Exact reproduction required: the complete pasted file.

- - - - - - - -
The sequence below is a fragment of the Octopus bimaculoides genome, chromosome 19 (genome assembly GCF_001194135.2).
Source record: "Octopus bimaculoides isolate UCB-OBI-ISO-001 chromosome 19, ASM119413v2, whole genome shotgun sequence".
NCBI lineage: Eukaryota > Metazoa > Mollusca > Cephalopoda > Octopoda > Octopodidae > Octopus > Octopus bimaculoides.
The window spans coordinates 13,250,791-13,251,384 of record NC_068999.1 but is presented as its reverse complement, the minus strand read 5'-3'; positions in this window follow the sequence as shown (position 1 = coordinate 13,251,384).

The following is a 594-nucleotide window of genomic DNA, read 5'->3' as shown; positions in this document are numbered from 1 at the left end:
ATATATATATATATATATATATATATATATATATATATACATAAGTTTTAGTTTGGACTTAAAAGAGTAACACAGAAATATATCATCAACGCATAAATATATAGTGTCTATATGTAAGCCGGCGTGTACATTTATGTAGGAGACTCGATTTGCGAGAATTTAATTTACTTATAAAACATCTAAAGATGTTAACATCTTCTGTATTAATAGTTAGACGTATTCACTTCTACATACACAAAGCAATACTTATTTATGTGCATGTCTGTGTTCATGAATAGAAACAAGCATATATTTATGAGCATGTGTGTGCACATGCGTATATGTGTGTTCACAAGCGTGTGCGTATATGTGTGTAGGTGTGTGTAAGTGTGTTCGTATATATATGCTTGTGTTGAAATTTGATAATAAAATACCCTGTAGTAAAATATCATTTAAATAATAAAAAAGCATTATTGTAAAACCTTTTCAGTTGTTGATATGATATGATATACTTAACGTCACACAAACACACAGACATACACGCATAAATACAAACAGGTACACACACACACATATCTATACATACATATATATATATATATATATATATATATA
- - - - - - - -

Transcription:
The sequence below is a fragment of the Octopus bimaculoides genome, chromosome 19 (genome assembly GCF_001194135.2).
Source record: "Octopus bimaculoides isolate UCB-OBI-ISO-001 chromosome 19, ASM119413v2, whole genome shotgun sequence".
NCBI lineage: Eukaryota > Metazoa > Mollusca > Cephalopoda > Octopoda > Octopodidae > Octopus > Octopus bimaculoides.
The window spans coordinates 13,250,791-13,251,384 of record NC_068999.1 but is presented as its reverse complement, the minus strand read 5'-3'; positions in this window follow the sequence as shown (position 1 = coordinate 13,251,384).

The following is a 594-nucleotide window of genomic DNA, read 5'->3' as shown; positions in this document are numbered from 1 at the left end:
ATATATATATATATATATATATATATATATATATATATACATAAGTTTTAGTTTGGACTTAAAAGAGTAACACAGAAATATATCATCAACGCATAAATATATAGTGTCTATATGTAAGCCGGCGTGTACATTTATGTAGGAGACTCGATTTGCGAGAATTTAATTTACTTATAAAACATCTAAAGATGTTAACATCTTCTGTATTAATAGTTAGACGTATTCACTTCTACATACACAAAGCAATACTTATTTATGTGCATGTCTGTGTTCATGAATAGAAACAAGCATATATTTATGAGCATGTGTGTGCACATGCGTATATGTGTGTTCACAAGCGTGTGCGTATATGTGTGTAGGTGTGTGTAAGTGTGTTCGTATATATATGCTTGTGTTGAAATTTGATAATAAAATACCCTGTAGTAAAATATCATTTAAATAATAAAAAAGCATTATTGTAAAACCTTTTCAGTTGTTGATATGATATGATATACTTAACGTCACACAAACACACAGACATACACGCATAAATACAAACAGGTACACACACACACATATCTATACATACATATATATATATATATATATATATATATA